The National Medical Commission (NMC) informed the Supreme Court on Tuesday that a diagnosis of mental illness should no longer be a barrier to pursuing an MBBS course, and individuals with mental illnesses may be considered for quota benefits in the future once more accurate methods of disability assessment are established.
The Supreme Court had previously instructed the NMC on May 18 to establish a panel of domain experts to examine a request for evolving new modes of disability assessment for students with mental illnesses, special learning disorders, and autism spectrum disorders, in order to grant quotas for admission to MBBS courses.
During the hearing, the bench acknowledged the lawyer’s submission that several countries not only allow individuals with mental illnesses to pursue medical education but also provide reservations for them.
The Supreme Court allowed the petitioner, an MBBS aspirant represented by Gaurav Kumar Bansal, to amend the petition to challenge the NMC’s new guidelines regarding the admission of individuals with mental illnesses to MBBS courses and the lack of quota for them under the Rights of Persons with Disabilities Act, for the time being.
The NMC established an eight-member expert panel to examine the issue of admission to MBBS courses under the disabilities law, specifically concerning special learning disabilities, autism spectrum disorders, and mental illnesses.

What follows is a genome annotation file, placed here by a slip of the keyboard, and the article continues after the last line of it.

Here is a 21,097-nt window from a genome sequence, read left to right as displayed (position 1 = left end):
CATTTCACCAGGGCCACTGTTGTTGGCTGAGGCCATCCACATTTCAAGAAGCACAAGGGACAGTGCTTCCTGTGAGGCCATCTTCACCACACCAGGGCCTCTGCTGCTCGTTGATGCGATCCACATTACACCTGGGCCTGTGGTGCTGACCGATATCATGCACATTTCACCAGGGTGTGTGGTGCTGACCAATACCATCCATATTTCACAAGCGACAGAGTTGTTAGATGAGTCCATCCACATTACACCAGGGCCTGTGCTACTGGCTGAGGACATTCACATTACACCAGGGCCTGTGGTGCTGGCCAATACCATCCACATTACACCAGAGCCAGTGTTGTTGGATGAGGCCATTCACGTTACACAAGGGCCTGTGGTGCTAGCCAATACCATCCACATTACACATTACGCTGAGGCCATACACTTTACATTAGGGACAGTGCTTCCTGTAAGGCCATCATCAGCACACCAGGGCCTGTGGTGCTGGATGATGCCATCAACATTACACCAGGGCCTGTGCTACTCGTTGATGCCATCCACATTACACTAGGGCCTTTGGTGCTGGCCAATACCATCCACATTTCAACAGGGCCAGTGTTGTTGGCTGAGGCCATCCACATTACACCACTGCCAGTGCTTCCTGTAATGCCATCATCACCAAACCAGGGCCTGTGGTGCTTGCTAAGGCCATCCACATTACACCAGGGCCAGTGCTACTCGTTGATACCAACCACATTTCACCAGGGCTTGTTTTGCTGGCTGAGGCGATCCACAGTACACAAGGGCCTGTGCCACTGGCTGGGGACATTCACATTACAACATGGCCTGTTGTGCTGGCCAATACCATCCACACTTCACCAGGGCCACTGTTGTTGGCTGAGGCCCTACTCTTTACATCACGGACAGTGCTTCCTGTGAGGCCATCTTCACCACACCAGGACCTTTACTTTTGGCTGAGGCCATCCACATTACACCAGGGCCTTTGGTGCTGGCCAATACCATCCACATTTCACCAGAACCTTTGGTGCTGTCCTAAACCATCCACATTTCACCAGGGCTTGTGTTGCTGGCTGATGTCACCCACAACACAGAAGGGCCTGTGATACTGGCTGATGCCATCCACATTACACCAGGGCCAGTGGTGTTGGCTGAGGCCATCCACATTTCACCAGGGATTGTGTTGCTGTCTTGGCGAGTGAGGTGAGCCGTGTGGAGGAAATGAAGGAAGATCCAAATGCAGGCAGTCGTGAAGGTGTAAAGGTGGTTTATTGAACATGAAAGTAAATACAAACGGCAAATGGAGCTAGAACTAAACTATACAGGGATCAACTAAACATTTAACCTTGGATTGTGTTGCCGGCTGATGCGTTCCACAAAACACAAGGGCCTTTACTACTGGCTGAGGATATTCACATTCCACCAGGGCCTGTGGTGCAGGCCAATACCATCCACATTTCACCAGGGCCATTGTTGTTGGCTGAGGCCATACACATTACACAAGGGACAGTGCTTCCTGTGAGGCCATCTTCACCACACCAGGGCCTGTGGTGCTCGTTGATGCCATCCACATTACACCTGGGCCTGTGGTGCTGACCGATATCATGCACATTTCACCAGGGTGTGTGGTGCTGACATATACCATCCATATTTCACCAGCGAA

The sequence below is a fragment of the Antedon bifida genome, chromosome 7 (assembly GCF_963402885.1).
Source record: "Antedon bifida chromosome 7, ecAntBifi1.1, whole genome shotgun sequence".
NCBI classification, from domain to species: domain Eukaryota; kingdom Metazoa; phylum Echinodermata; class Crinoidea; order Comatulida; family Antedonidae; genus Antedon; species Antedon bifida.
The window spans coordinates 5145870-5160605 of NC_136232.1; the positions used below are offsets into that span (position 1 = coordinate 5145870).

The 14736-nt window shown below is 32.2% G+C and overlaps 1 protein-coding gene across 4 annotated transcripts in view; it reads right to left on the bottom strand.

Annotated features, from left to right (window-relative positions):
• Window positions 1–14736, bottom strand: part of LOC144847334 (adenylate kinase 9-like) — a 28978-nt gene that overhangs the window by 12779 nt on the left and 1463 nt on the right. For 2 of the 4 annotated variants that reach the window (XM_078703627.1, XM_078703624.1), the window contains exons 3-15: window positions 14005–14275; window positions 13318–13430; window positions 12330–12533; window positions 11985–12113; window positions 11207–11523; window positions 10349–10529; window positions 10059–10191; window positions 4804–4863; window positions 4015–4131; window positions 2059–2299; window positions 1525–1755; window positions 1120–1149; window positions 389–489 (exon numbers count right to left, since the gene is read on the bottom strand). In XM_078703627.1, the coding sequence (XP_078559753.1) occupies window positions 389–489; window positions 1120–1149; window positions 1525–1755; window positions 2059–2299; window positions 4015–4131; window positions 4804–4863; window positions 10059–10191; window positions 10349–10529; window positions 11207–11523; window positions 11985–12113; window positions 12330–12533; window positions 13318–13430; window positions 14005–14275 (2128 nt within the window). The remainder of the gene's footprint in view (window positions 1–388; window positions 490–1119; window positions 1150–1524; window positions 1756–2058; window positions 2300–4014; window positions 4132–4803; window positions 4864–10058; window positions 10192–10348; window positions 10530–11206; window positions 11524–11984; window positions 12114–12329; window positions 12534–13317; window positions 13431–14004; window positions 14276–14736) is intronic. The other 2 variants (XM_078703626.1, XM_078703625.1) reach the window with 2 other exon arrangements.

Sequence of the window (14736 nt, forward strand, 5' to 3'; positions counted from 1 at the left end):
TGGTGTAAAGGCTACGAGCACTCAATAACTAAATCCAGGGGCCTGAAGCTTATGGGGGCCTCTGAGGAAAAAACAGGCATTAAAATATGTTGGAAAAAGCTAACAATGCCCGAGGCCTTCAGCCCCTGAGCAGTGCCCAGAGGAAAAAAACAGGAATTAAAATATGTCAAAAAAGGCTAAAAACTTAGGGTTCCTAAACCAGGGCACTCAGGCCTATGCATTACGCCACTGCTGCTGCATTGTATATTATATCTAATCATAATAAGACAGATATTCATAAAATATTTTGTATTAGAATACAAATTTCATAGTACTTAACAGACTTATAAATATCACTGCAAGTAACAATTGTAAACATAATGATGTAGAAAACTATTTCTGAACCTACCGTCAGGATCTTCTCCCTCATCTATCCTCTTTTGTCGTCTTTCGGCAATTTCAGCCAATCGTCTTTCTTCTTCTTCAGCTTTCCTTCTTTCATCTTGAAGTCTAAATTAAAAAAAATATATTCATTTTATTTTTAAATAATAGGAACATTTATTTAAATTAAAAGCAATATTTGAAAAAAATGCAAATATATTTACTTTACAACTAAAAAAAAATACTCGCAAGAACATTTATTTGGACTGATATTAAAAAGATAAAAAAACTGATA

The NMC stated in its report that after careful consideration of the expert members’ recommendations, it was determined that a diagnosis of mental illness should no longer be a barrier to eligibility for pursuing medical education (MBBS), provided the candidate is on the merit list in the competitive entrance examination (NEET-UG). However, the benefit of reservation or quota cannot be determined with the current methods of assessment, so the statement in the earlier disability notification from May 13, 2019, stating that “the benefit of reservation quota may be considered in the future after developing better methods of disability assessment,” remains valid.
The NMC added that candidates claiming to have mental illnesses are being considered under the “Non-PwD” (outside the disabilities law) category for admission to MBBS courses.
The bench accepted the report and indicated that it would revisit the matter after four weeks.
The case revolved around Vishal Gupta, an MBBS aspirant who was denied reservation in MBBS course admission under the Rights of Persons with Disabilities Act because his mental disability exceeded 40 percent, rendering him ineligible for quota benefits.
Under the Act, if a certifying authority determines that a person’s disability is not less than 40 percent, they are considered to have “benchmark disability,” and in such cases, the individual cannot avail themselves of reservation benefits in admission.
The Supreme Court had previously emphasized that individuals with special learning disabilities and autism spectrum disorders should not be treated unfairly and denied quota benefits under the statute. It instructed the NMC to consider the petitioner’s grievance at an appropriate level while dealing with the regulations on graduate medical education.
The petitioner argued that he had a benchmark disability, and as per Section 32 of the Rights of Persons with Disabilities Act, 2016, respondents were obligated to provide at least 5% reservation for persons with benchmark disabilities. The petition sought a direction against the Center and others, including the NMC, to permit Gupta, who had a benchmark disability, to pursue the Medical Science Course under the PwD Quota and to develop methods of disability assessment for MBBS aspirants with mental illnesses, declaring them eligible for the PwD quota.